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Hypertension/high blood pressure health centre

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Symptoms, signs and risks of high blood pressure

High blood pressure, or hypertension, doesn’t usually cause any obvious symptoms.

The British Heart Foundation estimates that as many as 7 million people in the UK have undiagnosed high blood pressure.

Left untreated, hypertension can lead to serious diseases, including stroke, heart disease, kidney failure and eye problems. High blood pressure is sometimes called 'the silent killer'.

The only way to find out if you have high blood pressure is to get your blood pressure measured. All adults should have their blood pressure checked at least every 5 years.

Regular checks are especially important if you have a close relative who has high blood pressure.

Symptoms of very high blood pressure

If your blood pressure is extremely high, there may be certain symptoms to look out for including:

If you have any of these symptoms, seek medical advice immediately. You could be having a hypertensive crisis that could lead to a heart attack or stroke.

Hypertension risk factors

Although the exact cause of hypertension (high blood pressure) is unknown, there are several factors and conditions that may increase risk. These are:

  • Overweight and obesity
  • Smoking
  • Little or no exercise
  • Too much salt in the diet
  • Drinking too much alcohol
  • Stress
  • Ethnic background - being a black person of African or Caribbean descent or of South Asian descent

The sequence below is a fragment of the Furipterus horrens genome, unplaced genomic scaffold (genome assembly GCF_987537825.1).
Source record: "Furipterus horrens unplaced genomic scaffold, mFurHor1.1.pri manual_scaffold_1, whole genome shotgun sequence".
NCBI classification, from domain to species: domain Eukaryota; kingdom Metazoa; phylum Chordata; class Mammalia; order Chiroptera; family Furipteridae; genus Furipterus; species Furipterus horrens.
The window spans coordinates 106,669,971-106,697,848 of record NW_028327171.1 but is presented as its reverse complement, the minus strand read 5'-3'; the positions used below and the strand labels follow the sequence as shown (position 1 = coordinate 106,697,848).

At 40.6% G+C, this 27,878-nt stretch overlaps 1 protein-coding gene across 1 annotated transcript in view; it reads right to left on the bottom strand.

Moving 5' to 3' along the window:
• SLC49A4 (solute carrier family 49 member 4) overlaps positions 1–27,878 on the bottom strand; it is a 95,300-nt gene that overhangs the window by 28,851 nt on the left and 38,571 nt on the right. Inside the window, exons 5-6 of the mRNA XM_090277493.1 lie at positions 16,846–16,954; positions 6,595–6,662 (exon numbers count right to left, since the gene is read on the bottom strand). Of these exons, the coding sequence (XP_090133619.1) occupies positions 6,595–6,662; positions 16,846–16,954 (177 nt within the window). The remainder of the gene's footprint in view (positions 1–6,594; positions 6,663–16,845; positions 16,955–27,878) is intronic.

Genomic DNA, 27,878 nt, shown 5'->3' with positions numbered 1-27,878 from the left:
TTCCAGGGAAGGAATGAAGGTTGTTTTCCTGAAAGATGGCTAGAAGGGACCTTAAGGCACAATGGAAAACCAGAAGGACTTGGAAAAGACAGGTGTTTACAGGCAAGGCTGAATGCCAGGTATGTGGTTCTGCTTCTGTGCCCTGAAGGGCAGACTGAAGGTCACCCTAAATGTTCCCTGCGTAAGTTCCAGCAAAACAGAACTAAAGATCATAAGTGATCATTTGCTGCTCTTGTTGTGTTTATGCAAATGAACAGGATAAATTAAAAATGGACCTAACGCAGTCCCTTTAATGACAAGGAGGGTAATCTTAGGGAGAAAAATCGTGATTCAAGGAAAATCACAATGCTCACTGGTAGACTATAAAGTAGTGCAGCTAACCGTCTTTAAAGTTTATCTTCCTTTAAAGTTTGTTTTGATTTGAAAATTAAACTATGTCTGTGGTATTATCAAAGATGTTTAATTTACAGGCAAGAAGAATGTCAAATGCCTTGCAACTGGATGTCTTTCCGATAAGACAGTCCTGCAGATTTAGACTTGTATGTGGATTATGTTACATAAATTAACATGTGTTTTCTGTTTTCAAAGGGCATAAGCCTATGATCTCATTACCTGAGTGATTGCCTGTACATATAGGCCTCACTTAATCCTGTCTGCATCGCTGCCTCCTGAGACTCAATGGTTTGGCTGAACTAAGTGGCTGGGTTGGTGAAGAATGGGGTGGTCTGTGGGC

• History of high blood pressure in the family

Malignant (accelerated) hypertension

Organ damage can be a result of severely elevated high blood pressure that occurs with malignant (accelerated) hypertension. When this happens blood pressure must be reduced immediately to prevent organ damage. This is done in an intensive care unit of a hospital.

Organ damage associated with malignant (accelerated) hypertension may include:

  • Changes in mental status such as confusion or coma (encephalopathy)
  • Bleeding into the brain (stroke)
  • Heart failure
  • Chest pain (angina)
  • Fluid in the lungs ( pulmonary oedema)
  • Heart attack
  • Aneurysm (bulging blood vessel)
  • Eclampsia (occurs during pregnancy)

Fortunately malignant hypertension is rare. When it does occur it is often when hypertension goes untreated or if the patient does not take his or her medication.

Symptoms of malignant hypertension

The symptoms of a hypertensive emergency include:

  • Headache
  • Seizure
  • Chest pain
  • Shortness of breath
  • Swelling or oedema (fluid build-up in the tissues)

Diagnosing malignant hypertension

To diagnose malignant hypertension the doctor treating you will ask you several questions to get a better understanding of your medical history. He or she will also need to know all the medicines you take including non-prescription and recreational drugs. It is also important to tell your doctor if you are taking any herbal or dietary supplements.

Certain tests will be performed to monitor blood pressure and assess organ damage including:

  • Regular monitoring of blood pressure
  • Eye test to look for swelling and bleeding
  • Blood and urine testing

What's the treatment for malignant hypertension and associated organ damage?

In malignant hypertension the first goal is to bring down the blood pressure as quickly as possible with intravenous (IV) blood pressure medications, to prevent further organ damage. Whatever organ damage has occurred is treated with therapies specific to the organ that is damaged.

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WebMD Medical Reference

Medically Reviewed by Dr Rob Hicks on October 12, 2017

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